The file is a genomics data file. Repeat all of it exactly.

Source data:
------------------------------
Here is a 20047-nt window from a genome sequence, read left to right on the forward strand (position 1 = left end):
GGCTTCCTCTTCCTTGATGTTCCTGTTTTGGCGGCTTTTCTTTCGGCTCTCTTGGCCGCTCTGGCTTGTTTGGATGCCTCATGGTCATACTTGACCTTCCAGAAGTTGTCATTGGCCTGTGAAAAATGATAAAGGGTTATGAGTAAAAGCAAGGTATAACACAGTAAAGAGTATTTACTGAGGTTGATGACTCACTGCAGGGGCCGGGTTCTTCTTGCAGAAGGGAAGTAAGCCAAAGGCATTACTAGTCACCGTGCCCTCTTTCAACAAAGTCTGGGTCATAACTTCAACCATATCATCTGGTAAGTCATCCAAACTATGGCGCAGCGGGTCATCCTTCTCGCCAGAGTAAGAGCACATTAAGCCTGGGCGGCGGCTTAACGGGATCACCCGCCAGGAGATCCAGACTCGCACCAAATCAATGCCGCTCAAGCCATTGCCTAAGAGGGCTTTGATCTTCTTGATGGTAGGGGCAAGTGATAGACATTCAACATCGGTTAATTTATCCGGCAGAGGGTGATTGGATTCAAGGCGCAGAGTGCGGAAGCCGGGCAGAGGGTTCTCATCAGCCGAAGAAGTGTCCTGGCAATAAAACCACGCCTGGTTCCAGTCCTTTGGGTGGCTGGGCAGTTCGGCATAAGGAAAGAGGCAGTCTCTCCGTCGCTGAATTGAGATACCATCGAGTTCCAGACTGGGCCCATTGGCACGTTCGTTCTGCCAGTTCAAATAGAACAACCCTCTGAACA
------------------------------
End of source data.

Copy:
Here is a 20047-nt window from a genome sequence, read left to right on the forward strand (position 1 = left end):
GGCTTCCTCTTCCTTGATGTTCCTGTTTTGGCGGCTTTTCTTTCGGCTCTCTTGGCCGCTCTGGCTTGTTTGGATGCCTCATGGTCATACTTGACCTTCCAGAAGTTGTCATTGGCCTGTGAAAAATGATAAAGGGTTATGAGTAAAAGCAAGGTATAACACAGTAAAGAGTATTTACTGAGGTTGATGACTCACTGCAGGGGCCGGGTTCTTCTTGCAGAAGGGAAGTAAGCCAAAGGCATTACTAGTCACCGTGCCCTCTTTCAACAAAGTCTGGGTCATAACTTCAACCATATCATCTGGTAAGTCATCCAAACTATGGCGCAGCGGGTCATCCTTCTCGCCAGAGTAAGAGCACATTAAGCCTGGGCGGCGGCTTAACGGGATCACCCGCCAGGAGATCCAGACTCGCACCAAATCAATGCCGCTCAAGCCATTGCCTAAGAGGGCTTTGATCTTCTTGATGGTAGGGGCAAGTGATAGACATTCAACATCGGTTAATTTATCCGGCAGAGGGTGATTGGATTCAAGGCGCAGAGTGCGGAAGCCGGGCAGAGGGTTCTCATCAGCCGAAGAAGTGTCCTGGCAATAAAACCACGCCTGGTTCCAGTCCTTTGGGTGGCTGGGCAGTTCGGCATAAGGAAAGAGGCAGTCTCTCCGTCGCTGAATTGAGATACCATCGAGTTCCAGACTGGGCCCATTGGCACGTTCGTTCTGCCAGTTCAAATAGAACAACCCTCTGAACA